Family-Friendly Guide to Mexico City

The city’s savviest locals know exactly where to go to keep kids happy.

By Brooke Porter Katz
Photographs by Dina Litovsky

On a family getaway to Mexico City, you can do things you never thought possible with children in tow, like get them excited about history and culture and even have a peaceful meal at a restaurant. After a few days there, you’ll wonder why it took you and the kids so long to visit — and you’ll be planning a return trip before the first one is over. Here are some locally-recommended outings the whole family will enjoy.

Discover ancient history

The city’s origins are evident in the bustling Centro Histórico, which was once the heart of the Aztec capital of Tenochtitlán. Today, you can still see the ruins of the Templo Mayor just off the Zócalo, or main square. Héctor Buenrostro, one of the site’s historians, says the temple and adjacent museum are an ideal starting-off point to explore the area’s rich past.

“Xochimilco, interconnected canals south of the city, is a vestige of the waterway transportation system and agriculture used in ancient times. Today, visitors can rent colorful trajineras [boats] to take them around the chinampas,the floating gardens where the Mexica people grew crops.”

Also check out: Cuicuilco, Museo Nacional de Antropología, and Tlatelolco.

Eat at grown-up restaurants your kids will love

Enjoy a real-deal Mexican meal like you would’ve before you became parents — hit up one of the great eateries tricked out with jungle gyms or play areas. Take it from Lucía Benitez, mom of two, chef, and cofounder of the new kitchen and event space Sobremesa in Roma.

Parcela, in Condesa, has a garden with a playground that’s within view of tables. We usually go for breakfast, when it’s less crowded,” she says. “My go-to is avocado toast, while my husband gets chilaquiles, and it’s banana pancakes for my kids.”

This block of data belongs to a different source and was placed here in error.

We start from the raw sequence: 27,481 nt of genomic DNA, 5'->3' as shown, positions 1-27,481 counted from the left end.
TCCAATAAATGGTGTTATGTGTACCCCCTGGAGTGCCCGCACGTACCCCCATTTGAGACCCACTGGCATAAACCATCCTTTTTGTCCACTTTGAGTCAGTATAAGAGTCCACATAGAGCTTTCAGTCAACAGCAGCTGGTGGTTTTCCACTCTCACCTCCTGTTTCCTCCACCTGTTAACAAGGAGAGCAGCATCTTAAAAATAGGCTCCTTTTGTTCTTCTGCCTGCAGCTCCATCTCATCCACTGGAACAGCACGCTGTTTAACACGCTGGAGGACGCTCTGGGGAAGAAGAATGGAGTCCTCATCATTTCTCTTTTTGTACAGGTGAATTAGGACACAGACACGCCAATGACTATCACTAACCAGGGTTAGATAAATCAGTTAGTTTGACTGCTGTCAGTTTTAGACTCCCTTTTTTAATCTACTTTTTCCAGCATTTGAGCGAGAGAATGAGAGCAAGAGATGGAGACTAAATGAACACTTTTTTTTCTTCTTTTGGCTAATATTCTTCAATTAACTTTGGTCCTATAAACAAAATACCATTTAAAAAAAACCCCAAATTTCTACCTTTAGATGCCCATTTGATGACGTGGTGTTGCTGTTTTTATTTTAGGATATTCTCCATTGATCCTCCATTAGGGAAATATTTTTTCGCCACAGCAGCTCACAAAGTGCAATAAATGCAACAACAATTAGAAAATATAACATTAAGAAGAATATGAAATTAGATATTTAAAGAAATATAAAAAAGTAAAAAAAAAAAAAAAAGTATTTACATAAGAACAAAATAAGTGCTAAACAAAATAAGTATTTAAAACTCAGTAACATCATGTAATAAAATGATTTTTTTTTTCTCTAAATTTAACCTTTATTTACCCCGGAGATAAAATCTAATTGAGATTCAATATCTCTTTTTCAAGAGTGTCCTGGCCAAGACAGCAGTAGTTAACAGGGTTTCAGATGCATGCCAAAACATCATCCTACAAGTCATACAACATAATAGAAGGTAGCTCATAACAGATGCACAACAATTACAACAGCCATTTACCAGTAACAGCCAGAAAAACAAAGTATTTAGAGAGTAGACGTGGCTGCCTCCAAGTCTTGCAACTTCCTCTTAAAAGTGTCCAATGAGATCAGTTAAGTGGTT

Also check out: El Bajío, Frëims, and San Ángel Inn.

Catch some live entertainment

Family vacations may mean sacrificing late-night concerts, but there are tons of daytime shows that’ll give kids a new appreciation for theater, dance, and music. Some neighborhoods, like historic Coyoacán, seem to boast a cultural center on every corner. Airbnb Experience host, filmmaker, and mom Susana Bernal Uribe grew up in the area and leads a local walking tour.

“In Coyoacán’s main square, clowns and musicians have been performing on weekends since I was a kid. It’s so amazing to see the tradition continue.”

— Susana Bernal Uribe, Airbnb Experience host

“Danza de los Voladores, outside of Museo Nacional de Antropología, is a Mesoamerican dance still performed today. Five men climb a pole almost 100 feet tall. One plays a drum and a flute while the others — with ropes tied around them — descend headfirst, arms spread like wings as the pole turns. ”

Also check out: Ballet Folklórico at ­Palacio de Bellas Artes, Coyoacán’s main square, and La Titería puppet show.

Get a serious sugar high

Mexican desserts may not get the hype that street corn does, but they deserve it. Chef Elena Reygadas, owner of Rosetta and Lardo, should know — she serves the best pan dulce in town. To satisfy her sweet tooth — and those of her daughters — she has a few favorites.

Dulcería de Celaya near the Zócalo has been around since 1874,” she says. “The polvorones [a shortbread cookie] taste like my childhood.”

Also check out: La Gran Vía, Las ­Horchatas, and Tout Chocolat.

Visit a super-cool museum

Mexico City has one of the highest numbers of museums in the world. For Nelsa Farrugia, mom of an 18-month-old son, it’s the best part about the vibrant capital. As founder of Mexico Cultural Travel, she builds itineraries with insider access to local creatives.

“High-energy, curious kids will love ­Papalote Museo Del Niño, where they can explore interactive exhibits, a planetarium, and a huge IMAX theater,” she says. “There’s plenty for toddlers, plus science experiment workshops for bigger kids — I can’t wait for my son to be old enough for those.”

Also check out: Museo del Instituto de Geología de la UNAM, Museo del Juguete Antiguo México, and Museo Universitario Arte Contemporáneo.

About the author: After more than a decade on staff at magazines such as Travel + Leisure and Martha Stewart Living, Brooke Porter Katz relocated with her family to Mexico City last year. Her work has recently appeared in WSJ. Magazine, Sunset, Bloomberg Pursuits, AFAR, Wine Enthusiast, and Surface, among others.

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